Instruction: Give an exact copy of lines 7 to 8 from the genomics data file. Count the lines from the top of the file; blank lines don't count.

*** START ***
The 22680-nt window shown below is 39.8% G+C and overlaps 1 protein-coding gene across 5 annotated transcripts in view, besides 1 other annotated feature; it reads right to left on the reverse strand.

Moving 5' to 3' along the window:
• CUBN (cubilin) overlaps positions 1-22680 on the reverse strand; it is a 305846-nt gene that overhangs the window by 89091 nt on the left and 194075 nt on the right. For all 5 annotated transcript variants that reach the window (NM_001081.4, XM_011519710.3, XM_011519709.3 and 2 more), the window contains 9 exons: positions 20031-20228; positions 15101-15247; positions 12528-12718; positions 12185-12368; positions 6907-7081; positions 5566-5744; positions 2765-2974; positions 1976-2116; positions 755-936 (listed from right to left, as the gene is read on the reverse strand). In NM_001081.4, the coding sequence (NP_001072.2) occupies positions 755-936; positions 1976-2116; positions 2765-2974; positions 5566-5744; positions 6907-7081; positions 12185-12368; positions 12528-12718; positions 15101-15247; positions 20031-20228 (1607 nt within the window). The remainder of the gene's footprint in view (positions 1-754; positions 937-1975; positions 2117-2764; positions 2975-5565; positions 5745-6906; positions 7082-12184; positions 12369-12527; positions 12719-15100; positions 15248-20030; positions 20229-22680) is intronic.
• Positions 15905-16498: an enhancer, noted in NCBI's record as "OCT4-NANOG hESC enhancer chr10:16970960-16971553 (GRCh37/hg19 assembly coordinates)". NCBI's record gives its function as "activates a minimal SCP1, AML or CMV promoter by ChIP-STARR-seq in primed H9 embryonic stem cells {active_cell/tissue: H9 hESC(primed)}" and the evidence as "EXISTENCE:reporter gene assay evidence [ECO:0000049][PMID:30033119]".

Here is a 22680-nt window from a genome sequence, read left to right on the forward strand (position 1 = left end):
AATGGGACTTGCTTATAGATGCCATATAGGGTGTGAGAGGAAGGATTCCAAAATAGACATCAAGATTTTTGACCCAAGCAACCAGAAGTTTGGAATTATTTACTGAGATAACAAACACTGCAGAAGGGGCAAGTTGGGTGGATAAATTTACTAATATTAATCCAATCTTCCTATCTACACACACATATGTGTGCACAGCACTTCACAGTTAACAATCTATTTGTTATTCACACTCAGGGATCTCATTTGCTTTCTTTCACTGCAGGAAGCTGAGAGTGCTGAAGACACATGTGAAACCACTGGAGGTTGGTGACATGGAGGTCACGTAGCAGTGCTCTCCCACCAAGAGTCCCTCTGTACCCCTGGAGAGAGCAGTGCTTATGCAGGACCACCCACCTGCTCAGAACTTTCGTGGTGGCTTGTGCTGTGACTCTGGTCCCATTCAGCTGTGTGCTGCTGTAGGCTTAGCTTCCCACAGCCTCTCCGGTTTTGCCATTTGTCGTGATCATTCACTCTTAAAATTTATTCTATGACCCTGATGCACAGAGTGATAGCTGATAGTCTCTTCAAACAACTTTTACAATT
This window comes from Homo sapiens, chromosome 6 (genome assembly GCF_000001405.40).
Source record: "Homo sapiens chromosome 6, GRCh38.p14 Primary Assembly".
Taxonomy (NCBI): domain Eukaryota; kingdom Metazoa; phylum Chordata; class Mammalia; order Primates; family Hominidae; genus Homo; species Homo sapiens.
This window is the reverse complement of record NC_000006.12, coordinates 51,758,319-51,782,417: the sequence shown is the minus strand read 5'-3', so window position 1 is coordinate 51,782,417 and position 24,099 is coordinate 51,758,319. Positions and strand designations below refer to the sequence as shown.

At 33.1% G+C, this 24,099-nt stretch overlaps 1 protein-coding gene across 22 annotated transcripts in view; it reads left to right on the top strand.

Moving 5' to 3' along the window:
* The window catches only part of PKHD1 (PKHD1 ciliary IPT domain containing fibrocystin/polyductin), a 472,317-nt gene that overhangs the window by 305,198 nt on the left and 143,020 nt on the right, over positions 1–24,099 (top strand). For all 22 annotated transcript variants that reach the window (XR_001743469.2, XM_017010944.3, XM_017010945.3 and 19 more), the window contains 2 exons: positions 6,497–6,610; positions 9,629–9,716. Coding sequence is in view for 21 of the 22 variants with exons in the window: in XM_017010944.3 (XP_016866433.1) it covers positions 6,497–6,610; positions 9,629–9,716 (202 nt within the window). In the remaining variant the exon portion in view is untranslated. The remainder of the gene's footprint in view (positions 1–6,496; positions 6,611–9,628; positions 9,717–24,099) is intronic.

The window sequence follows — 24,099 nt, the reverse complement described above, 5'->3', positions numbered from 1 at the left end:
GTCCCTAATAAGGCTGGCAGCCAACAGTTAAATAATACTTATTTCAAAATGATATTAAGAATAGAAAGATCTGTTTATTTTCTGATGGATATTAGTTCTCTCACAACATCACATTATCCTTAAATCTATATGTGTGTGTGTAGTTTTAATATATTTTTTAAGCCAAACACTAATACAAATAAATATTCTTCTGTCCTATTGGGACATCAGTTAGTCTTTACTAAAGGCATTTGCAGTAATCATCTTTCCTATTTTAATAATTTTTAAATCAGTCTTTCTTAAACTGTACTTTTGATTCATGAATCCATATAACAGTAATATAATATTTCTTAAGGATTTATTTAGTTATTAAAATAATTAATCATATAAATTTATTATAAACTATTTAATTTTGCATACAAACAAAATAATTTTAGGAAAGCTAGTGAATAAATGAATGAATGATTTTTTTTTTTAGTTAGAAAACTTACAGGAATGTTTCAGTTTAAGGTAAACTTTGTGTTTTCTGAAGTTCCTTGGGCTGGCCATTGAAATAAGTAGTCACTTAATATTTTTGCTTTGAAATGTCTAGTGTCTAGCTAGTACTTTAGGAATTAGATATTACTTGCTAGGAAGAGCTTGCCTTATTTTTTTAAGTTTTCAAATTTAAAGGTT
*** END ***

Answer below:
This window comes from Homo sapiens, chromosome 6 (genome assembly GCF_000001405.40).
Source record: "Homo sapiens chromosome 6, GRCh38.p14 Primary Assembly".